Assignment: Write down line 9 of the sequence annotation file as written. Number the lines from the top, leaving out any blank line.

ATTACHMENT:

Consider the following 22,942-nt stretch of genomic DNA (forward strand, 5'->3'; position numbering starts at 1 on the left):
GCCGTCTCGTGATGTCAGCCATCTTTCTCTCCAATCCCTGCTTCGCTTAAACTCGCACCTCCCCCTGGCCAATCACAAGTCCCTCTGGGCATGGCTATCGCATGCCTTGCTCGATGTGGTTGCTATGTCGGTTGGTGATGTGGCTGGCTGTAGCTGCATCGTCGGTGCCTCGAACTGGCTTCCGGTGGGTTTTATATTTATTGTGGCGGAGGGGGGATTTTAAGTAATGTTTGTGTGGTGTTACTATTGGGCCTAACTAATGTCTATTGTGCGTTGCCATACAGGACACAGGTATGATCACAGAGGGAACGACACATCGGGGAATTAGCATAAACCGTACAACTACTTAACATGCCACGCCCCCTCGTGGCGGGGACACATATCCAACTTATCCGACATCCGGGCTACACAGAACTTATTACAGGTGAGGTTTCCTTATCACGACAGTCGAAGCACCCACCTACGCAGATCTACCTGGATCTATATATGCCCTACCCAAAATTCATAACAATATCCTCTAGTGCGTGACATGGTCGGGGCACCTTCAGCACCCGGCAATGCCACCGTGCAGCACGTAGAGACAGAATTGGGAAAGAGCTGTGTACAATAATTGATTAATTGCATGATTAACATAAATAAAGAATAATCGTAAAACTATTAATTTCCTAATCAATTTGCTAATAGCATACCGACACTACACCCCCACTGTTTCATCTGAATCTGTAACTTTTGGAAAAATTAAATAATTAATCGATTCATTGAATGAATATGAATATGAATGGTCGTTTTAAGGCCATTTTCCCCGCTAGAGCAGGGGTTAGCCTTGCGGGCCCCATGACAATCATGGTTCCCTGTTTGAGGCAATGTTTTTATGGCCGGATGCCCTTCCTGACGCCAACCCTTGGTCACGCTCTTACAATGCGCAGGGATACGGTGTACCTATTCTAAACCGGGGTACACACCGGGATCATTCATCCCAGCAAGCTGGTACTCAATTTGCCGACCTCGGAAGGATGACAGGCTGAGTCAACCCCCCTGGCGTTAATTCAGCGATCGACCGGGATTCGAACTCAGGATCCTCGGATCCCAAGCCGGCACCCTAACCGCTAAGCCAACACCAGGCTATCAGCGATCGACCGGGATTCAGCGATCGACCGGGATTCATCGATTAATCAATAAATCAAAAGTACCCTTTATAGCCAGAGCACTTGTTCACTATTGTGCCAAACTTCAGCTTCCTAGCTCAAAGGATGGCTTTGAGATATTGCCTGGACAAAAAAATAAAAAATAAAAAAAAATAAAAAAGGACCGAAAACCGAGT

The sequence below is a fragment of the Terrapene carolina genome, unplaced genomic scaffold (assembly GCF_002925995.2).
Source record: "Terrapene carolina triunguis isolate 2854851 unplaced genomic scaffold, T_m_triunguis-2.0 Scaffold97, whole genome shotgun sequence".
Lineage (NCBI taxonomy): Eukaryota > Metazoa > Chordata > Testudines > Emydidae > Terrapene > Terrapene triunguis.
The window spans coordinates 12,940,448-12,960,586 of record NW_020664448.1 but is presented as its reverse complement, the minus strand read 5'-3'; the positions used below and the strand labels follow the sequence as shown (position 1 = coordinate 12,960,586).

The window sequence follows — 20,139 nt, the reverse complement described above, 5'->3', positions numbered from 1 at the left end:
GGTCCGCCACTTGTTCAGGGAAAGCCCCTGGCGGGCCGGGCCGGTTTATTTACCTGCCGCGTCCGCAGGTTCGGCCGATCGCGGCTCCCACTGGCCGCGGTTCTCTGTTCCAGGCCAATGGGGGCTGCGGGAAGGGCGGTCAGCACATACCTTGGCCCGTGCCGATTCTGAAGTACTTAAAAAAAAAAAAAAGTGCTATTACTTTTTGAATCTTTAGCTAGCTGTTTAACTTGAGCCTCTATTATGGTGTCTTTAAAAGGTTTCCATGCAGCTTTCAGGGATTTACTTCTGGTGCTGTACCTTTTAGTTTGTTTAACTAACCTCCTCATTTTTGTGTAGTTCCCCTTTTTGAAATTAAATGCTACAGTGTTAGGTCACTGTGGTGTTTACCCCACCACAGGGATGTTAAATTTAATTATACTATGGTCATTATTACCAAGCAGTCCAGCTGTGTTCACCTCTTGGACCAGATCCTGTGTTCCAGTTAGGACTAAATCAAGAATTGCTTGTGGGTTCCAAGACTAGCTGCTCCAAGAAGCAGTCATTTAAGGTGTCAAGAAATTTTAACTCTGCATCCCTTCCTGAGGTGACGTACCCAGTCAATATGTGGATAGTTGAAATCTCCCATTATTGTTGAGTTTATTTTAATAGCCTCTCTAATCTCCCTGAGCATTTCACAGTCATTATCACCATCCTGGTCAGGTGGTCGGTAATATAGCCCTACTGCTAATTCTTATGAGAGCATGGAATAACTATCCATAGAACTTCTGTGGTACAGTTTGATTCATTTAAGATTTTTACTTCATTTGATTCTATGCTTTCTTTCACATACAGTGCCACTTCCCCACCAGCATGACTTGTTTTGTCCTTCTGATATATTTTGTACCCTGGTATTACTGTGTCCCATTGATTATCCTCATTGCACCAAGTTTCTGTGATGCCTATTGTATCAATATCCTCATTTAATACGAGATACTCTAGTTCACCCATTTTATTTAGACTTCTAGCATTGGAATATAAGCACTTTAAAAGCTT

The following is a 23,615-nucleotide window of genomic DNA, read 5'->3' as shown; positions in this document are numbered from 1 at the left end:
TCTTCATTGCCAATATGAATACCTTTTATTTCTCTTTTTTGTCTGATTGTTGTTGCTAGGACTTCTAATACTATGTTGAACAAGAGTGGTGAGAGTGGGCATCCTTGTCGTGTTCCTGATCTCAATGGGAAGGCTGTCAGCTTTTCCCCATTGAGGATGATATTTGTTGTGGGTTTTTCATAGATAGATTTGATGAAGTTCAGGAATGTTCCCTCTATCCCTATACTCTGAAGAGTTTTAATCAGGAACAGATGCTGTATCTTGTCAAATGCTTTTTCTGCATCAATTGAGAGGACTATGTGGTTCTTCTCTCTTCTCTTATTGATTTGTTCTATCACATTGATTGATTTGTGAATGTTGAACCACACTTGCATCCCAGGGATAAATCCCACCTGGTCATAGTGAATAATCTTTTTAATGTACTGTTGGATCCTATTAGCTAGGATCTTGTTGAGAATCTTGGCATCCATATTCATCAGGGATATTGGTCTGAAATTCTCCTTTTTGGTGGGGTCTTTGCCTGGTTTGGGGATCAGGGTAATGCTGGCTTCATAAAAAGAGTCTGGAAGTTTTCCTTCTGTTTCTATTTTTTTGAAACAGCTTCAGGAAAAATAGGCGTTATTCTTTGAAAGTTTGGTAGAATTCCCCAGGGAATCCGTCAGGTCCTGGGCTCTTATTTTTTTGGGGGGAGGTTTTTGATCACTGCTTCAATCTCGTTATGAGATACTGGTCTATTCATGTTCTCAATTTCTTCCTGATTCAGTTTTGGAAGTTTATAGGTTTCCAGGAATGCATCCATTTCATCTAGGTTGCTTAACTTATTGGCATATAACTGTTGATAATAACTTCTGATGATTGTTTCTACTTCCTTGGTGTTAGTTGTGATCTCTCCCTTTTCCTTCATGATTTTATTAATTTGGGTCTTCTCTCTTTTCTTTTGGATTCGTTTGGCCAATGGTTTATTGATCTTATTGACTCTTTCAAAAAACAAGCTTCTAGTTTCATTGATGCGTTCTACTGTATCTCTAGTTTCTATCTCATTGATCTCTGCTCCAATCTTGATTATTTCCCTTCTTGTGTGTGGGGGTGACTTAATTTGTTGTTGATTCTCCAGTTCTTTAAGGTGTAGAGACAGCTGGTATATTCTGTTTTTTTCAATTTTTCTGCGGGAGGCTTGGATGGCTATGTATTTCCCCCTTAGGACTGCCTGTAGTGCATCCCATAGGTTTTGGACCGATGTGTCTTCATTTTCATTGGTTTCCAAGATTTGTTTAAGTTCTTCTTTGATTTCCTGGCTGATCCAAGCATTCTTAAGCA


The following is a 23,615-nucleotide window of genomic DNA, read 5'->3' as shown; positions in this document are numbered from 1 at the left end: